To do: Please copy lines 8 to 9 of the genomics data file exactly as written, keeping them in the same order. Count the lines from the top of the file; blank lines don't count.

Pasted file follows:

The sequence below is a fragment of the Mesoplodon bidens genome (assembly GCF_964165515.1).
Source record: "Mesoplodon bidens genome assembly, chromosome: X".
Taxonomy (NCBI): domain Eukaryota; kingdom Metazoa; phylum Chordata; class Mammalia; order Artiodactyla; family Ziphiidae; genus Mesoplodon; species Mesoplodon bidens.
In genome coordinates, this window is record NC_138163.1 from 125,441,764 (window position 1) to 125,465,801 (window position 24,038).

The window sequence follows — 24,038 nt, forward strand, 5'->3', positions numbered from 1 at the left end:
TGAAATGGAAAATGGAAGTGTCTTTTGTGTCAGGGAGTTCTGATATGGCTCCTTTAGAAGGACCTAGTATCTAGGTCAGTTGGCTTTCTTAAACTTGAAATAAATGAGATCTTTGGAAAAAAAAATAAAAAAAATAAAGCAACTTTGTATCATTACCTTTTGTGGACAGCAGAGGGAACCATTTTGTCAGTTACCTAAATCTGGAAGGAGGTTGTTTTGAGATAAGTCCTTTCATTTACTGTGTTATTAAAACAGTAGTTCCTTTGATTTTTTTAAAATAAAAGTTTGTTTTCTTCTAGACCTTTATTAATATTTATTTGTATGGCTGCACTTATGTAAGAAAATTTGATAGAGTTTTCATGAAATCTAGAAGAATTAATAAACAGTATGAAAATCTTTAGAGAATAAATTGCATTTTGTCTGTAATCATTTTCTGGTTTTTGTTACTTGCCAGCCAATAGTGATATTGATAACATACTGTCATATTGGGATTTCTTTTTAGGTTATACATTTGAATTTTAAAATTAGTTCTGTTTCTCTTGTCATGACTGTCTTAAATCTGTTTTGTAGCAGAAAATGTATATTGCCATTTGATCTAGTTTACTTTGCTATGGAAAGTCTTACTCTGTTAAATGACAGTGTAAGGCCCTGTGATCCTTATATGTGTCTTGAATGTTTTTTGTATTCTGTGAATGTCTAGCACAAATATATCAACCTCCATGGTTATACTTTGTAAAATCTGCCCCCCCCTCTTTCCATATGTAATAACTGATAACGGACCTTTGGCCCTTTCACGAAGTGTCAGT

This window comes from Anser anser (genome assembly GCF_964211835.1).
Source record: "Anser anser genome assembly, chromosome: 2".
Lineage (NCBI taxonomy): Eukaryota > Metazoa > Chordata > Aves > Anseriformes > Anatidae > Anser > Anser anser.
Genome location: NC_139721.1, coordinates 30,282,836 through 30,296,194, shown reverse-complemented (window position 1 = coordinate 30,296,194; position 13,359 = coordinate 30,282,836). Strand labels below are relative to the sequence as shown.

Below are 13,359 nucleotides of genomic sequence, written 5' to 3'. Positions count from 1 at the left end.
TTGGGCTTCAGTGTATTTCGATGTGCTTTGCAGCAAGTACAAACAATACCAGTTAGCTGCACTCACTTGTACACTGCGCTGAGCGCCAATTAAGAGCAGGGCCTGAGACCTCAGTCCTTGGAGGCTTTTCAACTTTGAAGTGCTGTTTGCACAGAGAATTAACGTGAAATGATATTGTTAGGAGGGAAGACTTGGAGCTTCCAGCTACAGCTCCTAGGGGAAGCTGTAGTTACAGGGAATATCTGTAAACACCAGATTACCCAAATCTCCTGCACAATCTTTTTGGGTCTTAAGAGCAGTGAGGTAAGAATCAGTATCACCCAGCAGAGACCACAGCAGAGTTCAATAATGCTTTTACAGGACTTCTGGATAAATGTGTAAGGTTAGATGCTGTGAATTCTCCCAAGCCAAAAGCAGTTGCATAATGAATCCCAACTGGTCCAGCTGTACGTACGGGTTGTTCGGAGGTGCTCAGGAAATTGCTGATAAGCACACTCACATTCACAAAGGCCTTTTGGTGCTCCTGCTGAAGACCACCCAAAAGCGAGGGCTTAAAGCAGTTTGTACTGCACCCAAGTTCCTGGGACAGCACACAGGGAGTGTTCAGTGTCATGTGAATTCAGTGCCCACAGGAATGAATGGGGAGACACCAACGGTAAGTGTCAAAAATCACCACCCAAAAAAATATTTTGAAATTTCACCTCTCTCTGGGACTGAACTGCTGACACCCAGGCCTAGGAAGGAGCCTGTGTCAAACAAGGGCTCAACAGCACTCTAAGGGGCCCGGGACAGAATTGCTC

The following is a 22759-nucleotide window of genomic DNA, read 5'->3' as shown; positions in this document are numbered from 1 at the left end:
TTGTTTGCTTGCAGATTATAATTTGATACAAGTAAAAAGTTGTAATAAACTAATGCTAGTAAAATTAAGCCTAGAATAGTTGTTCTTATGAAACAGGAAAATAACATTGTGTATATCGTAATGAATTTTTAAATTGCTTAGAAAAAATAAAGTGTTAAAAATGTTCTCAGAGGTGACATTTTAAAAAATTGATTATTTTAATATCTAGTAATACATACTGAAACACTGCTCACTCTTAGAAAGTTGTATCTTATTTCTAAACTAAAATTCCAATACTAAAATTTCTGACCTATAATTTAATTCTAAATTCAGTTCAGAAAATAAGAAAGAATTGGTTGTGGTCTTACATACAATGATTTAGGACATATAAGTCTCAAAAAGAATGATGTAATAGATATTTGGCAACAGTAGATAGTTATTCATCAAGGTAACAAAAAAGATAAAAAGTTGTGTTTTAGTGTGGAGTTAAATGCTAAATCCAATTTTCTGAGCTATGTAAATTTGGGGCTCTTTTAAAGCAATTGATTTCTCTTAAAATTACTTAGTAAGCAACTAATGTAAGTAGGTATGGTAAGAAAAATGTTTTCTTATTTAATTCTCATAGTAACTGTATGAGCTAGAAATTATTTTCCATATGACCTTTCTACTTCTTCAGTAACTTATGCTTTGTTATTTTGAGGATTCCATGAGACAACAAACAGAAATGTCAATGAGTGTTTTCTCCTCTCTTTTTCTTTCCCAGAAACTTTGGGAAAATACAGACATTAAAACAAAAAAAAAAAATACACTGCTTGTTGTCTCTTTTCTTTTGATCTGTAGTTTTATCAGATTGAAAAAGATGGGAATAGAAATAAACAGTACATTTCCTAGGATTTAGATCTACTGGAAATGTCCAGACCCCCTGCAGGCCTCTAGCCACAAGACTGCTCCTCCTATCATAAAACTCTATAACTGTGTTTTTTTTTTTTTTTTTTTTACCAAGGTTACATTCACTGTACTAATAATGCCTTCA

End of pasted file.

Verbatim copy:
Source record: "Anser anser genome assembly, chromosome: 2".
Lineage (NCBI taxonomy): Eukaryota > Metazoa > Chordata > Aves > Anseriformes > Anatidae > Anser > Anser anser.